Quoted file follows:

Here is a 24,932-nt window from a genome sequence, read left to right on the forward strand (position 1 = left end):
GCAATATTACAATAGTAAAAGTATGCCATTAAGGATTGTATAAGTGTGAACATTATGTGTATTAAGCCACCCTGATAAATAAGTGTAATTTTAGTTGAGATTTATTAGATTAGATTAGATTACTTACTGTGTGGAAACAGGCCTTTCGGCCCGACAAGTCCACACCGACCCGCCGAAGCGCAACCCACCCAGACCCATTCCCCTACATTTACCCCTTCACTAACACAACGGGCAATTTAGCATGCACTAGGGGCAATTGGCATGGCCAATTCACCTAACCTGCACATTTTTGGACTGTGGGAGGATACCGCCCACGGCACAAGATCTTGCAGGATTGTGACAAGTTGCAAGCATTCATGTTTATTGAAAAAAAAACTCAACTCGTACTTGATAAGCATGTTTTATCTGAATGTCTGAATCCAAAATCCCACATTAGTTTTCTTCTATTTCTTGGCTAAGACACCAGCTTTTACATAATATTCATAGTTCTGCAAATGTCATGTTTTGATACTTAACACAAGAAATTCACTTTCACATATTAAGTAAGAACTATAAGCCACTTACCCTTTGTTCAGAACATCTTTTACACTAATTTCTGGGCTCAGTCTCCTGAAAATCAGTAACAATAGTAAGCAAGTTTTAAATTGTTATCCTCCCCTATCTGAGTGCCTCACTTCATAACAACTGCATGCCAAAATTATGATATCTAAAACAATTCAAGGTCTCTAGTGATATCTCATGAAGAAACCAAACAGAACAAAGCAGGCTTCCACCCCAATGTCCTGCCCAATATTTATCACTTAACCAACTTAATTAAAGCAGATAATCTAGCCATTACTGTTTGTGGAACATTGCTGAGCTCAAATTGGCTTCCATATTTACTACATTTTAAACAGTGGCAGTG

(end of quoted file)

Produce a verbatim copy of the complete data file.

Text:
Here is a 24,932-nt window from a genome sequence, read left to right on the forward strand (position 1 = left end):
GCAATATTACAATAGTAAAAGTATGCCATTAAGGATTGTATAAGTGTGAACATTATGTGTATTAAGCCACCCTGATAAATAAGTGTAATTTTAGTTGAGATTTATTAGATTAGATTAGATTACTTACTGTGTGGAAACAGGCCTTTCGGCCCGACAAGTCCACACCGACCCGCCGAAGCGCAACCCACCCAGACCCATTCCCCTACATTTACCCCTTCACTAACACAACGGGCAATTTAGCATGCACTAGGGGCAATTGGCATGGCCAATTCACCTAACCTGCACATTTTTGGACTGTGGGAGGATACCGCCCACGGCACAAGATCTTGCAGGATTGTGACAAGTTGCAAGCATTCATGTTTATTGAAAAAAAAACTCAACTCGTACTTGATAAGCATGTTTTATCTGAATGTCTGAATCCAAAATCCCACATTAGTTTTCTTCTATTTCTTGGCTAAGACACCAGCTTTTACATAATATTCATAGTTCTGCAAATGTCATGTTTTGATACTTAACACAAGAAATTCACTTTCACATATTAAGTAAGAACTATAAGCCACTTACCCTTTGTTCAGAACATCTTTTACACTAATTTCTGGGCTCAGTCTCCTGAAAATCAGTAACAATAGTAAGCAAGTTTTAAATTGTTATCCTCCCCTATCTGAGTGCCTCACTTCATAACAACTGCATGCCAAAATTATGATATCTAAAACAATTCAAGGTCTCTAGTGATATCTCATGAAGAAACCAAACAGAACAAAGCAGGCTTCCACCCCAATGTCCTGCCCAATATTTATCACTTAACCAACTTAATTAAAGCAGATAATCTAGCCATTACTGTTTGTGGAACATTGCTGAGCTCAAATTGGCTTCCATATTTACTACATTTTAAACAGTGGCAGTG